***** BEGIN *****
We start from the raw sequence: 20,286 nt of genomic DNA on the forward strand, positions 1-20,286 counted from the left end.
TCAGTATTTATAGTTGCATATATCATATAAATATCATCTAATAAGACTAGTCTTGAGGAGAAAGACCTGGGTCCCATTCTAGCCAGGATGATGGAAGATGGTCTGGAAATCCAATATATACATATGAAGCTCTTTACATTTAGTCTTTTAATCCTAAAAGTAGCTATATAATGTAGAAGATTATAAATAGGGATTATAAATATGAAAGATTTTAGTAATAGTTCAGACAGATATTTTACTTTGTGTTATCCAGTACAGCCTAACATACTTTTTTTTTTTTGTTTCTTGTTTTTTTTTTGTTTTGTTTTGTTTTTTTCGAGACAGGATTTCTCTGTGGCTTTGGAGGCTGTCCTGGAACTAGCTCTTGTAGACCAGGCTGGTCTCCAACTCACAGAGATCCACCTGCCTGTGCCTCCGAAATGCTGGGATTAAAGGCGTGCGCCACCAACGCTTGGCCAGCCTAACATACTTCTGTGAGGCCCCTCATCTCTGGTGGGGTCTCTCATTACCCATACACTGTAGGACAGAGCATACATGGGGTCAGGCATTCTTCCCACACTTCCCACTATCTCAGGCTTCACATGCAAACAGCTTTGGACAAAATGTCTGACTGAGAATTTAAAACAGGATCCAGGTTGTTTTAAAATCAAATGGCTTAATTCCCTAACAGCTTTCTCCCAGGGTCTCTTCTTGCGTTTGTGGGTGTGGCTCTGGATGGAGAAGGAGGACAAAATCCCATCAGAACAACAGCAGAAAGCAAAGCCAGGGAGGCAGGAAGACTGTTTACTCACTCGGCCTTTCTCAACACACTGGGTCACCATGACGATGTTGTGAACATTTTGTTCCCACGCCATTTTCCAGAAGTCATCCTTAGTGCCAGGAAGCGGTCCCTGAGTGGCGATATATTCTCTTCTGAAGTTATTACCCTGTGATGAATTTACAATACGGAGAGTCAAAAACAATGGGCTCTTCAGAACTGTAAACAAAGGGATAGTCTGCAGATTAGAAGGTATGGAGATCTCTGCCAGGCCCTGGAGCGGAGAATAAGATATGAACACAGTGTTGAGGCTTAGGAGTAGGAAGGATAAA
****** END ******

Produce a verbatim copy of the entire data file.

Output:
We start from the raw sequence: 20,286 nt of genomic DNA on the forward strand, positions 1-20,286 counted from the left end.
TCAGTATTTATAGTTGCATATATCATATAAATATCATCTAATAAGACTAGTCTTGAGGAGAAAGACCTGGGTCCCATTCTAGCCAGGATGATGGAAGATGGTCTGGAAATCCAATATATACATATGAAGCTCTTTACATTTAGTCTTTTAATCCTAAAAGTAGCTATATAATGTAGAAGATTATAAATAGGGATTATAAATATGAAAGATTTTAGTAATAGTTCAGACAGATATTTTACTTTGTGTTATCCAGTACAGCCTAACATACTTTTTTTTTTTTGTTTCTTGTTTTTTTTTTGTTTTGTTTTGTTTTTTTCGAGACAGGATTTCTCTGTGGCTTTGGAGGCTGTCCTGGAACTAGCTCTTGTAGACCAGGCTGGTCTCCAACTCACAGAGATCCACCTGCCTGTGCCTCCGAAATGCTGGGATTAAAGGCGTGCGCCACCAACGCTTGGCCAGCCTAACATACTTCTGTGAGGCCCCTCATCTCTGGTGGGGTCTCTCATTACCCATACACTGTAGGACAGAGCATACATGGGGTCAGGCATTCTTCCCACACTTCCCACTATCTCAGGCTTCACATGCAAACAGCTTTGGACAAAATGTCTGACTGAGAATTTAAAACAGGATCCAGGTTGTTTTAAAATCAAATGGCTTAATTCCCTAACAGCTTTCTCCCAGGGTCTCTTCTTGCGTTTGTGGGTGTGGCTCTGGATGGAGAAGGAGGACAAAATCCCATCAGAACAACAGCAGAAAGCAAAGCCAGGGAGGCAGGAAGACTGTTTACTCACTCGGCCTTTCTCAACACACTGGGTCACCATGACGATGTTGTGAACATTTTGTTCCCACGCCATTTTCCAGAAGTCATCCTTAGTGCCAGGAAGCGGTCCCTGAGTGGCGATATATTCTCTTCTGAAGTTATTACCCTGTGATGAATTTACAATACGGAGAGTCAAAAACAATGGGCTCTTCAGAACTGTAAACAAAGGGATAGTCTGCAGATTAGAAGGTATGGAGATCTCTGCCAGGCCCTGGAGCGGAGAATAAGATATGAACACAGTGTTGAGGCTTAGGAGTAGGAAGGATAAA